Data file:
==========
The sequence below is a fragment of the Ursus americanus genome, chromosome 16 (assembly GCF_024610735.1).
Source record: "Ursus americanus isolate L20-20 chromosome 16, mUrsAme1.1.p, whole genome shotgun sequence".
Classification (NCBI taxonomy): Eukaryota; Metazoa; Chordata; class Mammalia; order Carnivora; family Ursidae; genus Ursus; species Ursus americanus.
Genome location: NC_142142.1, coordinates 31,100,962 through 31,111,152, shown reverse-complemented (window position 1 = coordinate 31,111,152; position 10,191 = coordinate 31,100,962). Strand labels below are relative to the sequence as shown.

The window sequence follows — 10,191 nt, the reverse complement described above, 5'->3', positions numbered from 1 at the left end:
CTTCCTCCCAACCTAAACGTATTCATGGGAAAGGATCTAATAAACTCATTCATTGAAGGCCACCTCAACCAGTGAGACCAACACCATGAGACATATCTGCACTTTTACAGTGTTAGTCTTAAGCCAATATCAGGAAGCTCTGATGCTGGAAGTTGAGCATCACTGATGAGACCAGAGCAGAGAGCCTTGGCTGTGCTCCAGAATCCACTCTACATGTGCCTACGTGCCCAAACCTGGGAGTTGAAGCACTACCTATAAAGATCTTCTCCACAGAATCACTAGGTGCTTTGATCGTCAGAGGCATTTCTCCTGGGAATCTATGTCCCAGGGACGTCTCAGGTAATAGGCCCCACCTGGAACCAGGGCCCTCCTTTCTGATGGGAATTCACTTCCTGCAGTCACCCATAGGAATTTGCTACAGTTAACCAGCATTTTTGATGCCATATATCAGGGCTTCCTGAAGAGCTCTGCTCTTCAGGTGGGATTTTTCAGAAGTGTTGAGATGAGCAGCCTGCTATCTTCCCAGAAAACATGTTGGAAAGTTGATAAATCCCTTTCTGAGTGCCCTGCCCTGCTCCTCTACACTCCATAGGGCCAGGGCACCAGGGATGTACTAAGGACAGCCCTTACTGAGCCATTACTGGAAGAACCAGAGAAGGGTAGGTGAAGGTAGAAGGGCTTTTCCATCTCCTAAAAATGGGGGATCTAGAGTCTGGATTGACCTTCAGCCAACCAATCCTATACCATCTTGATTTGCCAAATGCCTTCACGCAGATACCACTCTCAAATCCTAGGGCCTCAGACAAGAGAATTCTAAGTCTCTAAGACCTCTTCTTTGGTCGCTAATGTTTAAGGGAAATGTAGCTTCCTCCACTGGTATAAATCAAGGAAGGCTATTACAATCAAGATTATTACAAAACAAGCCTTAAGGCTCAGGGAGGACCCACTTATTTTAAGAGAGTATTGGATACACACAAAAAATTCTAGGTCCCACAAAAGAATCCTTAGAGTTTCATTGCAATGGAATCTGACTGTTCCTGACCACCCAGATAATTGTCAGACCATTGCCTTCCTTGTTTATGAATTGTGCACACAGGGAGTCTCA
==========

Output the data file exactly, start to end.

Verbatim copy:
The sequence below is a fragment of the Ursus americanus genome, chromosome 16 (assembly GCF_024610735.1).
Source record: "Ursus americanus isolate L20-20 chromosome 16, mUrsAme1.1.p, whole genome shotgun sequence".
Classification (NCBI taxonomy): Eukaryota; Metazoa; Chordata; class Mammalia; order Carnivora; family Ursidae; genus Ursus; species Ursus americanus.
Genome location: NC_142142.1, coordinates 31,100,962 through 31,111,152, shown reverse-complemented (window position 1 = coordinate 31,111,152; position 10,191 = coordinate 31,100,962). Strand labels below are relative to the sequence as shown.

The window sequence follows — 10,191 nt, the reverse complement described above, 5'->3', positions numbered from 1 at the left end:
CTTCCTCCCAACCTAAACGTATTCATGGGAAAGGATCTAATAAACTCATTCATTGAAGGCCACCTCAACCAGTGAGACCAACACCATGAGACATATCTGCACTTTTACAGTGTTAGTCTTAAGCCAATATCAGGAAGCTCTGATGCTGGAAGTTGAGCATCACTGATGAGACCAGAGCAGAGAGCCTTGGCTGTGCTCCAGAATCCACTCTACATGTGCCTACGTGCCCAAACCTGGGAGTTGAAGCACTACCTATAAAGATCTTCTCCACAGAATCACTAGGTGCTTTGATCGTCAGAGGCATTTCTCCTGGGAATCTATGTCCCAGGGACGTCTCAGGTAATAGGCCCCACCTGGAACCAGGGCCCTCCTTTCTGATGGGAATTCACTTCCTGCAGTCACCCATAGGAATTTGCTACAGTTAACCAGCATTTTTGATGCCATATATCAGGGCTTCCTGAAGAGCTCTGCTCTTCAGGTGGGATTTTTCAGAAGTGTTGAGATGAGCAGCCTGCTATCTTCCCAGAAAACATGTTGGAAAGTTGATAAATCCCTTTCTGAGTGCCCTGCCCTGCTCCTCTACACTCCATAGGGCCAGGGCACCAGGGATGTACTAAGGACAGCCCTTACTGAGCCATTACTGGAAGAACCAGAGAAGGGTAGGTGAAGGTAGAAGGGCTTTTCCATCTCCTAAAAATGGGGGATCTAGAGTCTGGATTGACCTTCAGCCAACCAATCCTATACCATCTTGATTTGCCAAATGCCTTCACGCAGATACCACTCTCAAATCCTAGGGCCTCAGACAAGAGAATTCTAAGTCTCTAAGACCTCTTCTTTGGTCGCTAATGTTTAAGGGAAATGTAGCTTCCTCCACTGGTATAAATCAAGGAAGGCTATTACAATCAAGATTATTACAAAACAAGCCTTAAGGCTCAGGGAGGACCCACTTATTTTAAGAGAGTATTGGATACACACAAAAAATTCTAGGTCCCACAAAAGAATCCTTAGAGTTTCATTGCAATGGAATCTGACTGTTCCTGACCACCCAGATAATTGTCAGACCATTGCCTTCCTTGTTTATGAATTGTGCACACAGGGAGTCTCA